Russian tech giant Yandex said Thursday it plans to launch its rapid grocery delivery service in France later this year and is also gearing up to start operations in London.
Since the start of the coronavirus pandemic demand for online grocery deliveries has spiked, buttressing 15-minute grocery delivery services such as Yandex.Lavka.
Yandex.Lavka currently operates in several big Russian cities as well as Tel Aviv.
The company said the service would start operating in Paris in the second quarter of this year.
“Last week we registered a local company in France under the name Deli International and started hiring,” a Yandex spokeswoman told AFP.
In France, the service will initially cover the central districts of Paris.
The company also plans to launch operations in London.
Yandex, which also has restaurant food delivery and taxi services, relies on an army of bicycle couriers and multiple warehouses known as “dark stores.”
The widespread network of small warehouses closed to the public allows for delivery to take place within 10-15 minutes of placing an order.
Yandex, nicknamed the “Russian Google,” is already present in some European countries, such as Finland and the Baltic states, mainly with its taxi service.
Russian Oil Giant Rosneft Back in Black as Prices Recover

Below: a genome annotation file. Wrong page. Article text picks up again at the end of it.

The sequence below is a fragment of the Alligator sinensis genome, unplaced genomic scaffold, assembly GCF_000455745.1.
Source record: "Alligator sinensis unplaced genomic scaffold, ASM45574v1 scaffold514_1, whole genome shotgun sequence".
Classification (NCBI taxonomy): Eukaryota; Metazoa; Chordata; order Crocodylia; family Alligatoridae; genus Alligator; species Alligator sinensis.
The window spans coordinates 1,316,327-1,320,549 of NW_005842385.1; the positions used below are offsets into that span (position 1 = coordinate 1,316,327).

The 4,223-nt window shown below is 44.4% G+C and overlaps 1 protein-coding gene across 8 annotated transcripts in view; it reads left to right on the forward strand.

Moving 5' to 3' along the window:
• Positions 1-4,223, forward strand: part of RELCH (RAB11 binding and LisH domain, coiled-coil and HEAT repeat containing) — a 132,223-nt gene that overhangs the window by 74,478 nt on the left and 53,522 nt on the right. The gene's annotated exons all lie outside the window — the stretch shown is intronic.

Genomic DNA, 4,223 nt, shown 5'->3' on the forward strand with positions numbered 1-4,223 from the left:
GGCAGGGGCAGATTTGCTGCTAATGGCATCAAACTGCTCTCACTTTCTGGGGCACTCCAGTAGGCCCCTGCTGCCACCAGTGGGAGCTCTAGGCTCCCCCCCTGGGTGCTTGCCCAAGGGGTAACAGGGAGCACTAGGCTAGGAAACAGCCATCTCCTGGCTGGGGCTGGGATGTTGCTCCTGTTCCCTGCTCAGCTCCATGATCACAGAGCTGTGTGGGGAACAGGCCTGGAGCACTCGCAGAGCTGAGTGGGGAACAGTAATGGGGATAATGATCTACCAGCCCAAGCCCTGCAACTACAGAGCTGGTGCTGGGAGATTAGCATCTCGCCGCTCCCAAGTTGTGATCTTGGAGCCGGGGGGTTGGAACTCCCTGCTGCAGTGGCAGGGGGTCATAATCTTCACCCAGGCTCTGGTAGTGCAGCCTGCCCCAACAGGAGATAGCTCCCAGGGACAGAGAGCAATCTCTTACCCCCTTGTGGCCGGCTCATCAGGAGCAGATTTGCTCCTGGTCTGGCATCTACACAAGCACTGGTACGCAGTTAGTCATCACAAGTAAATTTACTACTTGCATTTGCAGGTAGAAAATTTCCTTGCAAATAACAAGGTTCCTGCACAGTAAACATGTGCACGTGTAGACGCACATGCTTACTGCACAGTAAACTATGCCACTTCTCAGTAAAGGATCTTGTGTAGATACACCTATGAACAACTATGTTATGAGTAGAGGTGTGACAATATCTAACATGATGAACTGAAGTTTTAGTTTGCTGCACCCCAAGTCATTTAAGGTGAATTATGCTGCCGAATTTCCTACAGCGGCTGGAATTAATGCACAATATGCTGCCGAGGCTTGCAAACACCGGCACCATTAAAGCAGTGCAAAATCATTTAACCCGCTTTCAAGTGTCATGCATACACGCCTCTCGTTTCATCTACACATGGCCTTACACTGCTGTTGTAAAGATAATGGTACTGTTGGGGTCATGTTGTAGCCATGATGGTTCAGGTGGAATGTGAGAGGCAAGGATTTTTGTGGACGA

Russian oil giant Rosneft said Friday that its earnings were back in the black in the first quarter after oil prices recovered following Moscow’s production deals with OPEC.
State-controlled Rosneft reported a net profit of 149 billion rubles ($2 billion) in the first quarter, compared with a loss of 156 billion rubles in the same period last year.
It is the latest major oil company to report a spike in quarterly profits thanks to rising crude prices.
Global oil prices, already low amid growing competition, were hit hard by the onset of the coronavirus pandemic last year, with demand hammered as many countries shut down swathes of their economies in a bid to slow the spread of Covid-19.
That caused a glut in supplies and a plunge in prices that briefly saw some turn negative.
Russia and other major producers joined with the Organization of the Petroleum Exporting Countries (OPEC) in agreeing a series of production limits that helped prop up prices.
In recent months prices have returned to pre-pandemic levels, hovering around $65 per barrel.
Between January and March 2021, Rosneft — which is about one-fifth owned by Britain’s BP — said its revenue fell slightly to 1.7 trillion rubles.
Earnings before interest, tax, depreciation and amortisation (EBITDA) rose 44 percent year-on-year to 445 billion rubles.
In a statement from the group, Rosneft CEO Igor Sechin hailed the results as “strong” despite the “difficulties caused by the Covid-19 pandemic”.
Sechin said Rosneft is continuing its ambitious northern Vostok Oil project, which “guarantees the company stability of production and profit levels”.
Production at the project is expected to start in 2024, with the aim of reaching an output of 100 million tonnes by the start of the next decade.